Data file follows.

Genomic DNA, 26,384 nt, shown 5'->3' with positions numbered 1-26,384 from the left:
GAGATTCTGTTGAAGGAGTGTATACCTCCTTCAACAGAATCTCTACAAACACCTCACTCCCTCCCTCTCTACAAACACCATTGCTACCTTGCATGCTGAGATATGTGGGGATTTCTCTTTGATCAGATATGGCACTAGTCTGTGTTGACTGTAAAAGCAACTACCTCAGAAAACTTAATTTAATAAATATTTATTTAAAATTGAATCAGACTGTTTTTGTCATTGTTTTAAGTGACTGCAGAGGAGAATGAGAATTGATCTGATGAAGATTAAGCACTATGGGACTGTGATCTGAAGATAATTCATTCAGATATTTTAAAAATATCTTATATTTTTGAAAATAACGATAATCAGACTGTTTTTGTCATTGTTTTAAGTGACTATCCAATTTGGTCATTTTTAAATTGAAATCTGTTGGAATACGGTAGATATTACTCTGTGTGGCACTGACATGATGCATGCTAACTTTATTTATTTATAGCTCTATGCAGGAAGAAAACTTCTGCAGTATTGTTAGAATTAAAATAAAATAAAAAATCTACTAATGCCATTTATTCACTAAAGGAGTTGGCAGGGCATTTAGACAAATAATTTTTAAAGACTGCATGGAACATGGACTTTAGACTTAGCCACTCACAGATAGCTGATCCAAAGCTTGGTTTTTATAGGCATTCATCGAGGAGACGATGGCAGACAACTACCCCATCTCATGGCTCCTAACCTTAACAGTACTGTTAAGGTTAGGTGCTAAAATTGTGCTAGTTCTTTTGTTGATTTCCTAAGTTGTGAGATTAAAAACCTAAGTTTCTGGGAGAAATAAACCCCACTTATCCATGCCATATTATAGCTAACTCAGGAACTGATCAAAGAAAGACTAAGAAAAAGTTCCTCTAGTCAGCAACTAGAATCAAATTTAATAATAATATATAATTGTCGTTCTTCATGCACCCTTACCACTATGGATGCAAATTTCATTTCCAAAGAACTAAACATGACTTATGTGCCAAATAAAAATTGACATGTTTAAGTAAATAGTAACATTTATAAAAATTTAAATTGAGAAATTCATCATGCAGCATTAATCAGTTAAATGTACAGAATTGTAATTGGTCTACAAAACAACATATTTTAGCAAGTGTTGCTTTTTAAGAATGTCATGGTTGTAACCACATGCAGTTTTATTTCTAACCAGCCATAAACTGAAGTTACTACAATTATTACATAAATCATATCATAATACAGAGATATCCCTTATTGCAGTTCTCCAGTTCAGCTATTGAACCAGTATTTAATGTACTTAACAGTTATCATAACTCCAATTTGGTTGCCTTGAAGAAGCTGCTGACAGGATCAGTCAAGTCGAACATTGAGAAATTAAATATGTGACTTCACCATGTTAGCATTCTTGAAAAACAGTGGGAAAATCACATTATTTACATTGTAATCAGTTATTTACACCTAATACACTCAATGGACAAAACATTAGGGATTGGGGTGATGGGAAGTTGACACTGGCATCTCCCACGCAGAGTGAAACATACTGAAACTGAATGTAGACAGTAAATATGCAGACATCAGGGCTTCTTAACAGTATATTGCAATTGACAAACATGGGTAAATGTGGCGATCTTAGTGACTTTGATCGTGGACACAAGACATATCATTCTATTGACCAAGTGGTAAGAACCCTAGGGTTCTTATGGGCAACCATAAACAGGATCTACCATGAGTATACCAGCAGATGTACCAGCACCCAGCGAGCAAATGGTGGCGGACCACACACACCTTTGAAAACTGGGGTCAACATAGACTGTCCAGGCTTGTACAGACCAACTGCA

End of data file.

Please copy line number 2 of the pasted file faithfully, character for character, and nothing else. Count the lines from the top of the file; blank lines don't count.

GAGATTCTGTTGAAGGAGTGTATACCTCCTTCAACAGAATCTCTACAAACACCTCACTCCCTCCCTCTCTACAAACACCATTGCTACCTTGCATGCTGAGATATGTGGGGATTTCTCTTTGATCAGATATGGCACTAGTCTGTGTTGACTGTAAAAGCAACTACCTCAGAAAACTTAATTTAATAAATATTTATTTAAAATTGAATCAGACTGTTTTTGTCATTGTTTTAAGTGACTGCAGAGGAGAATGAGAATTGATCTGATGAAGATTAAGCACTATGGGACTGTGATCTGAAGATAATTCATTCAGATATTTTAAAAATATCTTATATTTTTGAAAATAACGATAATCAGACTGTTTTTGTCATTGTTTTAAGTGACTATCCAATTTGGTCATTTTTAAATTGAAATCTGTTGGAATACGGTAGATATTACTCTGTGTGGCACTGACATGATGCATGCTAACTTTATTTATTTATAGCTCTATGCAGGAAGAAAACTTCTGCAGTATTGTTAGAATTAAAATAAAATAAAAAATCTACTAATGCCATTTATTCACTAAAGGAGTTGGCAGGGCATTTAGACAAATAATTTTTAAAGACTGCATGGAACATGGACTTTAGACTTAGCCACTCACAGATAGCTGATCCAAAGCTTGGTTTTTATAGGCATTCATCGAGGAGACGATGGCAGACAACTACCCCATCTCATGGCTCCTAACCTTAACAGTACTGTTAAGGTTAGGTGCTAAAATTGTGCTAGTTCTTTTGTTGATTTCCTAAGTTGTGAGATTAAAAACCTAAGTTTCTGGGAGAAATAAACCCCACTTATCCATGCCATATTATAGCTAACTCAGGAACTGATCAAAGAAAGACTAAGAAAAAGTTCCTCTAGTCAGCAACTAGAATCAAATTTAATAATAATATATAATTGTCGTTCTTCATGCACCCTTACCACTATGGATGCAAATTTCATTTCCAAAGAACTAAACATGACTTATGTGCCAAATAAAAATTGACATGTTTAAGTAAATAGTAACATTTATAAAAATTTAAATTGAGAAATTCATCATGCAGCATTAATCAGTTAAATGTACAGAATTGTAATTGGTCTACAAAACAACATATTTTAGCAAGTGTTGCTTTTTAAGAATGTCATGGTTGTAACCACATGCAGTTTTATTTCTAACCAGCCATAAACTGAAGTTACTACAATTATTACATAAATCATATCATAATACAGAGATATCCCTTATTGCAGTTCTCCAGTTCAGCTATTGAACCAGTATTTAATGTACTTAACAGTTATCATAACTCCAATTTGGTTGCCTTGAAGAAGCTGCTGACAGGATCAGTCAAGTCGAACATTGAGAAATTAAATATGTGACTTCACCATGTTAGCATTCTTGAAAAACAGTGGGAAAATCACATTATTTACATTGTAATCAGTTATTTACACCTAATACACTCAATGGACAAAACATTAGGGATTGGGGTGATGGGAAGTTGACACTGGCATCTCCCACGCAGAGTGAAACATACTGAAACTGAATGTAGACAGTAAATATGCAGACATCAGGGCTTCTTAACAGTATATTGCAATTGACAAACATGGGTAAATGTGGCGATCTTAGTGACTTTGATCGTGGACACAAGACATATCATTCTATTGACCAAGTGGTAAGAACCCTAGGGTTCTTATGGGCAACCATAAACAGGATCTACCATGAGTATACCAGCAGATGTACCAGCACCCAGCGAGCAAATGGTGGCGGACCACACACACCTTTGAAAACTGGGGTCAACATAGACTGTCCAGGCTTGTACAGACCAACTGCA